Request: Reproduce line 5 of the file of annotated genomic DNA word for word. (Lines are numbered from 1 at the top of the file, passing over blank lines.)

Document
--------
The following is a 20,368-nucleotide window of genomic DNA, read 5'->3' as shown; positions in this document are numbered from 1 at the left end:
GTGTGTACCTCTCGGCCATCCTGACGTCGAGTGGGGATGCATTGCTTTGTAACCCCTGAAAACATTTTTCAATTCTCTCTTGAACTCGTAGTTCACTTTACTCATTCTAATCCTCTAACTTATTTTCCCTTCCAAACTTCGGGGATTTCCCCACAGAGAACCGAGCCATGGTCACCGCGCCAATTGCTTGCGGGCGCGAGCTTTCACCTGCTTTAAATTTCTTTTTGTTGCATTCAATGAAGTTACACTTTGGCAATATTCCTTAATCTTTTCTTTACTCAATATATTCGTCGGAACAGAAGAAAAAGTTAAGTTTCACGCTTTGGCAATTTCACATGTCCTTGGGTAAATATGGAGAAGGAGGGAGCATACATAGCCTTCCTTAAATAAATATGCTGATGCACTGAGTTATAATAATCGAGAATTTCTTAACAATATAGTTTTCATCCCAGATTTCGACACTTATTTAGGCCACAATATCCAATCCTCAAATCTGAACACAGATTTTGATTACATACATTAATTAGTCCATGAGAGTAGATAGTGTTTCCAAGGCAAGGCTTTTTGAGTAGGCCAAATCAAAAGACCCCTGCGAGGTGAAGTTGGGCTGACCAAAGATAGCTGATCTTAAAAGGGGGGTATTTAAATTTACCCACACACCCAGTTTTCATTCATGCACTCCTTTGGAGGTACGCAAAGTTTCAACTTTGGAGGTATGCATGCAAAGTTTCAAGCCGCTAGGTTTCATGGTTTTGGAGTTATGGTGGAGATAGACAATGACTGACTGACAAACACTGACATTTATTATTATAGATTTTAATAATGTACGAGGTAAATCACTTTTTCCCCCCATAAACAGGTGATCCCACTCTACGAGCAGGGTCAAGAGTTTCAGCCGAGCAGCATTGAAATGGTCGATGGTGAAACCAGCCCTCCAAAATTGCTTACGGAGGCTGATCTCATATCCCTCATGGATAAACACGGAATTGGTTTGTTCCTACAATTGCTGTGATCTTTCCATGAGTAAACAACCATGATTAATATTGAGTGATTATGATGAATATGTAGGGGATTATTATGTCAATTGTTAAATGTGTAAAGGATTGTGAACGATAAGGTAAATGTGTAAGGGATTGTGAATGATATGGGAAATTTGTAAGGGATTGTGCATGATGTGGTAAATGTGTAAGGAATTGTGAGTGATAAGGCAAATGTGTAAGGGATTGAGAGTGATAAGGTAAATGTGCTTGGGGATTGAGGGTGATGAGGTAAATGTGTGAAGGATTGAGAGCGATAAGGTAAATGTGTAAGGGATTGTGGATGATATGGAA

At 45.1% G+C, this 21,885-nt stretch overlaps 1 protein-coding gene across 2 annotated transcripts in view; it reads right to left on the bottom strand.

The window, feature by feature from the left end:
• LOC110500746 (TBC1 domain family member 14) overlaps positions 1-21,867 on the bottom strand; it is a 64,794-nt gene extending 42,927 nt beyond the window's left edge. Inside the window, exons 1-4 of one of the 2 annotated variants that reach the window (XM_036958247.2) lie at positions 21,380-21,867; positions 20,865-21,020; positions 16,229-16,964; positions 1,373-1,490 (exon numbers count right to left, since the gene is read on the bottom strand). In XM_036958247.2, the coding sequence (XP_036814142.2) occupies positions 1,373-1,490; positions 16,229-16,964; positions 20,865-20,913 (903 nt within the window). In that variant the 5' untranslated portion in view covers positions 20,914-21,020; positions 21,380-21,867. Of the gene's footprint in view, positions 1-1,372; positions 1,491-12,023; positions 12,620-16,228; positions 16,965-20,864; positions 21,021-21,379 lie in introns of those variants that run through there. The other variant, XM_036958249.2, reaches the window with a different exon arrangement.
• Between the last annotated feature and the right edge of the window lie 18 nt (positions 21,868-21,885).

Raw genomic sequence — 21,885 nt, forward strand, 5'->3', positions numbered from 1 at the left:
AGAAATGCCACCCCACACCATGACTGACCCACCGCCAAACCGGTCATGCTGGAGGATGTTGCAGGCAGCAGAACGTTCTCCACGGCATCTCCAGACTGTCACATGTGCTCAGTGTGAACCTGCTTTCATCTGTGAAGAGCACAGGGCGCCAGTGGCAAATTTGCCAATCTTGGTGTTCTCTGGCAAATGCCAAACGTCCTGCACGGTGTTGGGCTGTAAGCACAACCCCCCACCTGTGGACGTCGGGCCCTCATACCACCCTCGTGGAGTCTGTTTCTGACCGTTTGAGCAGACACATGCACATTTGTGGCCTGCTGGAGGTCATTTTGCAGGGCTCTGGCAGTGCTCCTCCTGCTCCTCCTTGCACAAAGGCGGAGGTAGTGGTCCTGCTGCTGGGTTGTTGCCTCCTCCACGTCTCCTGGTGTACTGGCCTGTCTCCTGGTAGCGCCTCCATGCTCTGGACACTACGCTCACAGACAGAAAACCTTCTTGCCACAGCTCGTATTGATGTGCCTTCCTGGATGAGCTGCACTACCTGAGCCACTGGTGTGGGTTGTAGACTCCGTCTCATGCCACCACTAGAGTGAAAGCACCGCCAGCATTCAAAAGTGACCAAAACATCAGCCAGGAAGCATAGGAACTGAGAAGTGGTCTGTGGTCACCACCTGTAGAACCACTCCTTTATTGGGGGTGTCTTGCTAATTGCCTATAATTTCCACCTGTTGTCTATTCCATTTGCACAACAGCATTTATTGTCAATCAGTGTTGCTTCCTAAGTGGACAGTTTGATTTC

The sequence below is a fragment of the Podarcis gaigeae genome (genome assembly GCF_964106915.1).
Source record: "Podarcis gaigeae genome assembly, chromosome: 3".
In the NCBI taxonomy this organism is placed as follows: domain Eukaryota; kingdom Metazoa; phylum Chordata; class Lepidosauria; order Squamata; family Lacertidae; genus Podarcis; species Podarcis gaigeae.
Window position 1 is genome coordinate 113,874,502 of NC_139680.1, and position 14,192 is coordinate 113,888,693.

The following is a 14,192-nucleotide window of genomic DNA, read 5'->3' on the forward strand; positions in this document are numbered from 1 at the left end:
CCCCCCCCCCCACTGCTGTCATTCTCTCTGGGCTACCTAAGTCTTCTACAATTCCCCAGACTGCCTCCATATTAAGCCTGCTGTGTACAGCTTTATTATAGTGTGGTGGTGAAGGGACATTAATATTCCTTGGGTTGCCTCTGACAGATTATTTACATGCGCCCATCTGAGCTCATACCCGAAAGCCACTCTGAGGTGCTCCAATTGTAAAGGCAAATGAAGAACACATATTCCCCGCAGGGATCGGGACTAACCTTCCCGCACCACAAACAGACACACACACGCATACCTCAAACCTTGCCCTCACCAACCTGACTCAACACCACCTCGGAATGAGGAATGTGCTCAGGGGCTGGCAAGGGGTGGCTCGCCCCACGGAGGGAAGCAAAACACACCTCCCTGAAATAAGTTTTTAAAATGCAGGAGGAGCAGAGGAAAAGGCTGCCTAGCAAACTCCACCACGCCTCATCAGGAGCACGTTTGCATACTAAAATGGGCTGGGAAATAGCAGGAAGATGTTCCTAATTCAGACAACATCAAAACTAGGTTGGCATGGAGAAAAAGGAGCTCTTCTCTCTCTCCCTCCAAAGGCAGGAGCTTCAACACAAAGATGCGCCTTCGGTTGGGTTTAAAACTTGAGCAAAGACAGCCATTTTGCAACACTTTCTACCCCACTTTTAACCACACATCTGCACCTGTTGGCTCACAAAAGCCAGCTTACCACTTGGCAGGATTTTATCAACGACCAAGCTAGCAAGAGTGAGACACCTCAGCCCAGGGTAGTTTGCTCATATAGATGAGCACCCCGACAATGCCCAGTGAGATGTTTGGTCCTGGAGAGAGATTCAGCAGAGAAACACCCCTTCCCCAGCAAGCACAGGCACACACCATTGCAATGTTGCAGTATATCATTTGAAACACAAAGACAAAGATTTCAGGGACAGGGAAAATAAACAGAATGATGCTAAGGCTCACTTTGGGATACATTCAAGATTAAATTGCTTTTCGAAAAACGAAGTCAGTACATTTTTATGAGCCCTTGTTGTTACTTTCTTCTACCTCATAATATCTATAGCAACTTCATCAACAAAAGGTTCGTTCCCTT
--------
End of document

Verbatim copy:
• LOC110500746 (TBC1 domain family member 14) overlaps positions 1-21,867 on the bottom strand; it is a 64,794-nt gene extending 42,927 nt beyond the window's left edge. Inside the window, exons 1-4 of one of the 2 annotated variants that reach the window (XM_036958247.2) lie at positions 21,380-21,867; positions 20,865-21,020; positions 16,229-16,964; positions 1,373-1,490 (exon numbers count right to left, since the gene is read on the bottom strand). In XM_036958247.2, the coding sequence (XP_036814142.2) occupies positions 1,373-1,490; positions 16,229-16,964; positions 20,865-20,913 (903 nt within the window). In that variant the 5' untranslated portion in view covers positions 20,914-21,020; positions 21,380-21,867. Of the gene's footprint in view, positions 1-1,372; positions 1,491-12,023; positions 12,620-16,228; positions 16,965-20,864; positions 21,021-21,379 lie in introns of those variants that run through there. The other variant, XM_036958249.2, reaches the window with a different exon arrangement.